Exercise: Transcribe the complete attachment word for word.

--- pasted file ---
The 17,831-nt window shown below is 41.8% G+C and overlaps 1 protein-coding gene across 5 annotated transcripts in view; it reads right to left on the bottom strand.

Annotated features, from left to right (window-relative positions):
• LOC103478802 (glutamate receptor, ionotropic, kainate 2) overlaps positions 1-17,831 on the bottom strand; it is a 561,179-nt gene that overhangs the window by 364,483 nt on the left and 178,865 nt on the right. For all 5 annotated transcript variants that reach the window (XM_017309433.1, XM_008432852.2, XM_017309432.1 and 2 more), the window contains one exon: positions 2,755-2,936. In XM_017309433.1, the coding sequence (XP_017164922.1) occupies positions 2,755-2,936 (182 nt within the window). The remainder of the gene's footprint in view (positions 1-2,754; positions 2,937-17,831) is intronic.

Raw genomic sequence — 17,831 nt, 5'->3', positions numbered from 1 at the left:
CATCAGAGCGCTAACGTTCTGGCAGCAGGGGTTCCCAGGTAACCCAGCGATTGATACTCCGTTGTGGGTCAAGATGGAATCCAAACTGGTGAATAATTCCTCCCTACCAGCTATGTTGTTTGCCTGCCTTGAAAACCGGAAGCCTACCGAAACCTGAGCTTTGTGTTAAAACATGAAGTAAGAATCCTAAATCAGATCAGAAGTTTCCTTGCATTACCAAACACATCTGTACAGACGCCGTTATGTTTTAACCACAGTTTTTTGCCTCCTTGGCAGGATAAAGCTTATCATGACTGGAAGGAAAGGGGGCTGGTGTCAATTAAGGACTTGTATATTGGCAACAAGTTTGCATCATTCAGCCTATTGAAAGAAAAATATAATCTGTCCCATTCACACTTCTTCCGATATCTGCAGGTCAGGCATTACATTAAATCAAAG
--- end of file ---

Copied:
The 17,831-nt window shown below is 41.8% G+C and overlaps 1 protein-coding gene across 5 annotated transcripts in view; it reads right to left on the bottom strand.

Annotated features, from left to right (window-relative positions):
• LOC103478802 (glutamate receptor, ionotropic, kainate 2) overlaps positions 1-17,831 on the bottom strand; it is a 561,179-nt gene that overhangs the window by 364,483 nt on the left and 178,865 nt on the right. For all 5 annotated transcript variants that reach the window (XM_017309433.1, XM_008432852.2, XM_017309432.1 and 2 more), the window contains one exon: positions 2,755-2,936. In XM_017309433.1, the coding sequence (XP_017164922.1) occupies positions 2,755-2,936 (182 nt within the window). The remainder of the gene's footprint in view (positions 1-2,754; positions 2,937-17,831) is intronic.

Raw genomic sequence — 17,831 nt, 5'->3', positions numbered from 1 at the left:
CATCAGAGCGCTAACGTTCTGGCAGCAGGGGTTCCCAGGTAACCCAGCGATTGATACTCCGTTGTGGGTCAAGATGGAATCCAAACTGGTGAATAATTCCTCCCTACCAGCTATGTTGTTTGCCTGCCTTGAAAACCGGAAGCCTACCGAAACCTGAGCTTTGTGTTAAAACATGAAGTAAGAATCCTAAATCAGATCAGAAGTTTCCTTGCATTACCAAACACATCTGTACAGACGCCGTTATGTTTTAACCACAGTTTTTTGCCTCCTTGGCAGGATAAAGCTTATCATGACTGGAAGGAAAGGGGGCTGGTGTCAATTAAGGACTTGTATATTGGCAACAAGTTTGCATCATTCAGCCTATTGAAAGAAAAATATAATCTGTCCCATTCACACTTCTTCCGATATCTGCAGGTCAGGCATTACATTAAATCAAAG